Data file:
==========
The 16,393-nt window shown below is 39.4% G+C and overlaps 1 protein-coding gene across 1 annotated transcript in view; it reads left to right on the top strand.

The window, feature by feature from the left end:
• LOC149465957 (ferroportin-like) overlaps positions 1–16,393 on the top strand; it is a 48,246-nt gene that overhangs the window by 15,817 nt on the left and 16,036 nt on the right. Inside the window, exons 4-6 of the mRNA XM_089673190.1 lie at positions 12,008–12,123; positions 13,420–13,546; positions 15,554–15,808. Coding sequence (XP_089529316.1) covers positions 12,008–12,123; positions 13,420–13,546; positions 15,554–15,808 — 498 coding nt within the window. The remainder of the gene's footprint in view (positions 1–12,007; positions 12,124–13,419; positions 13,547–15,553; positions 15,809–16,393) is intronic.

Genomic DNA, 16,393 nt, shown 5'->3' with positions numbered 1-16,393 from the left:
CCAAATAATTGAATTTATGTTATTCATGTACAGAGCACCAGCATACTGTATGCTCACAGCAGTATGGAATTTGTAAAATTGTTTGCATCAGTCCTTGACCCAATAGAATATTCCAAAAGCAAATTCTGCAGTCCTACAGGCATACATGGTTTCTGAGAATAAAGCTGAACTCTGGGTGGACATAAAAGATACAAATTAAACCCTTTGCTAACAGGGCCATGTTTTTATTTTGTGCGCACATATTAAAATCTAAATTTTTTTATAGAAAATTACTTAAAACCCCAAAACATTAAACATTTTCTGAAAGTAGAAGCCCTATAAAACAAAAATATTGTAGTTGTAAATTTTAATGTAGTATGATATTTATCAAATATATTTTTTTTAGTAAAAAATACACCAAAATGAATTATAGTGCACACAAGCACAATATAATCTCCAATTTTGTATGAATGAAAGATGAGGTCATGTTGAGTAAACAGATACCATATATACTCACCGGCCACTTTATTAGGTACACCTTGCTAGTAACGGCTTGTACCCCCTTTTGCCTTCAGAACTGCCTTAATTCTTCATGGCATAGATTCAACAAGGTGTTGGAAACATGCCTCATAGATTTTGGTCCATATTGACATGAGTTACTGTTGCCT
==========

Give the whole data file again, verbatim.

The 16,393-nt window shown below is 39.4% G+C and overlaps 1 protein-coding gene across 1 annotated transcript in view; it reads left to right on the top strand.

The window, feature by feature from the left end:
• LOC149465957 (ferroportin-like) overlaps positions 1–16,393 on the top strand; it is a 48,246-nt gene that overhangs the window by 15,817 nt on the left and 16,036 nt on the right. Inside the window, exons 4-6 of the mRNA XM_089673190.1 lie at positions 12,008–12,123; positions 13,420–13,546; positions 15,554–15,808. Coding sequence (XP_089529316.1) covers positions 12,008–12,123; positions 13,420–13,546; positions 15,554–15,808 — 498 coding nt within the window. The remainder of the gene's footprint in view (positions 1–12,007; positions 12,124–13,419; positions 13,547–15,553; positions 15,809–16,393) is intronic.

Genomic DNA, 16,393 nt, shown 5'->3' with positions numbered 1-16,393 from the left:
CCAAATAATTGAATTTATGTTATTCATGTACAGAGCACCAGCATACTGTATGCTCACAGCAGTATGGAATTTGTAAAATTGTTTGCATCAGTCCTTGACCCAATAGAATATTCCAAAAGCAAATTCTGCAGTCCTACAGGCATACATGGTTTCTGAGAATAAAGCTGAACTCTGGGTGGACATAAAAGATACAAATTAAACCCTTTGCTAACAGGGCCATGTTTTTATTTTGTGCGCACATATTAAAATCTAAATTTTTTTATAGAAAATTACTTAAAACCCCAAAACATTAAACATTTTCTGAAAGTAGAAGCCCTATAAAACAAAAATATTGTAGTTGTAAATTTTAATGTAGTATGATATTTATCAAATATATTTTTTTTAGTAAAAAATACACCAAAATGAATTATAGTGCACACAAGCACAATATAATCTCCAATTTTGTATGAATGAAAGATGAGGTCATGTTGAGTAAACAGATACCATATATACTCACCGGCCACTTTATTAGGTACACCTTGCTAGTAACGGCTTGTACCCCCTTTTGCCTTCAGAACTGCCTTAATTCTTCATGGCATAGATTCAACAAGGTGTTGGAAACATGCCTCATAGATTTTGGTCCATATTGACATGAGTTACTGTTGCCT